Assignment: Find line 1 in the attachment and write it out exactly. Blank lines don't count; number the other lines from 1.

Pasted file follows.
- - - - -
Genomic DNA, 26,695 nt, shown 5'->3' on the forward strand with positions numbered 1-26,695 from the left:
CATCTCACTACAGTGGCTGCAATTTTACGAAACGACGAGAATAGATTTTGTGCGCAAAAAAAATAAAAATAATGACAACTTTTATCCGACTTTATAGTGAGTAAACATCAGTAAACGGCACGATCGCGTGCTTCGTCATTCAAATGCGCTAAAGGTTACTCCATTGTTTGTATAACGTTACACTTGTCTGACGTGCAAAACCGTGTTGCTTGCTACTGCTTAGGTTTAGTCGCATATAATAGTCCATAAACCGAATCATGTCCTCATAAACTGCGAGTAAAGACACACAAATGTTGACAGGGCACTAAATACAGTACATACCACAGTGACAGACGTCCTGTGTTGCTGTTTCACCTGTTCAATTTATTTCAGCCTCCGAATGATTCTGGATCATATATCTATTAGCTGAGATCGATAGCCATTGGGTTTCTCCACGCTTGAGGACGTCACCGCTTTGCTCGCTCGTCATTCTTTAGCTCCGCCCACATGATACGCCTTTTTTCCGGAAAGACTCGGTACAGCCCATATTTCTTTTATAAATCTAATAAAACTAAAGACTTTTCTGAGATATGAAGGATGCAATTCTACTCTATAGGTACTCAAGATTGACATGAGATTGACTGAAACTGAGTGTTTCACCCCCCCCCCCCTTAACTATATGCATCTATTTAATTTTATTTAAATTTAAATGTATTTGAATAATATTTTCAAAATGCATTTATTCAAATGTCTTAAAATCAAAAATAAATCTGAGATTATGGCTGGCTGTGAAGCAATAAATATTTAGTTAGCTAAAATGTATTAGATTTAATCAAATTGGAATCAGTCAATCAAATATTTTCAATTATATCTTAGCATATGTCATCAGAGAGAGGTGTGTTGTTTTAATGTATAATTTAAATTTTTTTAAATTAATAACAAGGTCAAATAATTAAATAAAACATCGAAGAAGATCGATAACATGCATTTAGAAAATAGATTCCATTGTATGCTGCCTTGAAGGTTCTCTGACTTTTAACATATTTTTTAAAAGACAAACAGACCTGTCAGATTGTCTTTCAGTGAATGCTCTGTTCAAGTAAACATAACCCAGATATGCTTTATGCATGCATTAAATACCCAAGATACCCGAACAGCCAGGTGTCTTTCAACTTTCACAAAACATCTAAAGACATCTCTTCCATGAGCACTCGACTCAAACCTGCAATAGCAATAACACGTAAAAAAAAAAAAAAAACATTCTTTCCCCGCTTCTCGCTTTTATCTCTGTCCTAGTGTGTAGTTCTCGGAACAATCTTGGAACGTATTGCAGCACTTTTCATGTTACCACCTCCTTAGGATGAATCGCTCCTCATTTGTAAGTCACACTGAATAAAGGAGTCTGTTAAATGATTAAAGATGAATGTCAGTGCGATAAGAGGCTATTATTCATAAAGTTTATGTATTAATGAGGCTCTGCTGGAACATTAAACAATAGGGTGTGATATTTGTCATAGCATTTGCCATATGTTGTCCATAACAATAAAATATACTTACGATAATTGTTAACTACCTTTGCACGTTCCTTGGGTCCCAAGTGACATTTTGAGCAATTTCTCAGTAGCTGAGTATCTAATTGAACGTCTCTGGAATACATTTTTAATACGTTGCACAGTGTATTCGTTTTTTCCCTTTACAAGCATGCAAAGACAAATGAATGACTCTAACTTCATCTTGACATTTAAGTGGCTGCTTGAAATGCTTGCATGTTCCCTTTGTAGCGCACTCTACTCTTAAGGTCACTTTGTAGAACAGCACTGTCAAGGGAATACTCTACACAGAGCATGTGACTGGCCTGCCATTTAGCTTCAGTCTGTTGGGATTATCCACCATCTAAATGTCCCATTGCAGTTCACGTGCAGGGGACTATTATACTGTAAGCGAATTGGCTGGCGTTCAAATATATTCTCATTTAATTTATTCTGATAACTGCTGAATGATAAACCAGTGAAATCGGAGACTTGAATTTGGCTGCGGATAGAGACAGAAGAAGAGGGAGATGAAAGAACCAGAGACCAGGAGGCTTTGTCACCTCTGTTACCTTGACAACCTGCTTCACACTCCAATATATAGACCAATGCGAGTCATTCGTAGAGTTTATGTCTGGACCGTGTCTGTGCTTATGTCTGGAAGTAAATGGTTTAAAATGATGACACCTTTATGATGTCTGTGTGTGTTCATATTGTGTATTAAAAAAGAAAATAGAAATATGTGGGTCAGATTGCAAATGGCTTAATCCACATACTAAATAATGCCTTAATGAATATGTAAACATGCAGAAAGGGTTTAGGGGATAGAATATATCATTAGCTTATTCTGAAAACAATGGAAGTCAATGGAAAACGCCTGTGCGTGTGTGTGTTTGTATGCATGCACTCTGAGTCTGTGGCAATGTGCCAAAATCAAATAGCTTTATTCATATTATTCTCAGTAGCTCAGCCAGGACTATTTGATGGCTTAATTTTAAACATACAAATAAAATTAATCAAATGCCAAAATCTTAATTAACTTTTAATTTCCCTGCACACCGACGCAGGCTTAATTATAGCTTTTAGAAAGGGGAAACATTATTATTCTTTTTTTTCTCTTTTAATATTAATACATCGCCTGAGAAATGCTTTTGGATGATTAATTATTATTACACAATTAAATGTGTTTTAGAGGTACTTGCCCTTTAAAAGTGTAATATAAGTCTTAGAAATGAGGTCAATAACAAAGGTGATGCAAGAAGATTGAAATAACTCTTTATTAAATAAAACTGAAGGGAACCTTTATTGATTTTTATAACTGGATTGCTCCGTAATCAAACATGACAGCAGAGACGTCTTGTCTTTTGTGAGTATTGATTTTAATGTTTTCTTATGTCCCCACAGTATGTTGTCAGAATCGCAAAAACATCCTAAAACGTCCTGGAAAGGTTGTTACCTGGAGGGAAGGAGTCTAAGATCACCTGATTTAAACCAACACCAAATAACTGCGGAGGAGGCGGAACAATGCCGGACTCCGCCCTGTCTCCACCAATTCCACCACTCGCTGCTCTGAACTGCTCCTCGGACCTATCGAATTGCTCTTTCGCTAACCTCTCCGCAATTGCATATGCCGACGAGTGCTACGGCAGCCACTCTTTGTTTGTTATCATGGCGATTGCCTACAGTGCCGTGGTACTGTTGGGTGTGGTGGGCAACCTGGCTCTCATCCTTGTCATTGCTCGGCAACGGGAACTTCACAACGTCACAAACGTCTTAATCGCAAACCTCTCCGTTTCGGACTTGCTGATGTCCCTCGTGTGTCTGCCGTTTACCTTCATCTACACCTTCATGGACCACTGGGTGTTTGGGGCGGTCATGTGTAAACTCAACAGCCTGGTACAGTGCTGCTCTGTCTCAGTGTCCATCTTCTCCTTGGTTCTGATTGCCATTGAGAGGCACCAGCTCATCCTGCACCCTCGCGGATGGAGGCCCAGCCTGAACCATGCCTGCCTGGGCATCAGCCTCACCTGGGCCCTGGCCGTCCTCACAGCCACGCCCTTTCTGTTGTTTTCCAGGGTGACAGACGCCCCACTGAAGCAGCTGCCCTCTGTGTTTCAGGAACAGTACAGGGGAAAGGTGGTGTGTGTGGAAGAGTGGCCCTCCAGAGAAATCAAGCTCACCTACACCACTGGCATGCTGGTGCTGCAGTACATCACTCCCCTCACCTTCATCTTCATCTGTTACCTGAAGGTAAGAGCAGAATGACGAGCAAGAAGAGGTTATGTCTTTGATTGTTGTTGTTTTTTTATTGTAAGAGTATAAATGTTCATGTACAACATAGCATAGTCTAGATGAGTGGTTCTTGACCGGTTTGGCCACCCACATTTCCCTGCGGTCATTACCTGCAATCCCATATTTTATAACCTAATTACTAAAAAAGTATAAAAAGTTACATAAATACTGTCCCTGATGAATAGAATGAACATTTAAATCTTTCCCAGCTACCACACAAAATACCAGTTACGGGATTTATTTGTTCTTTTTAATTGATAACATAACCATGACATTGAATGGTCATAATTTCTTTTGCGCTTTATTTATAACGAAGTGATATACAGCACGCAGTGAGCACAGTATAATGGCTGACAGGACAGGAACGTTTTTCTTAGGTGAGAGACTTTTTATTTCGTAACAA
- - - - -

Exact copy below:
Genomic DNA, 26,695 nt, shown 5'->3' on the forward strand with positions numbered 1-26,695 from the left: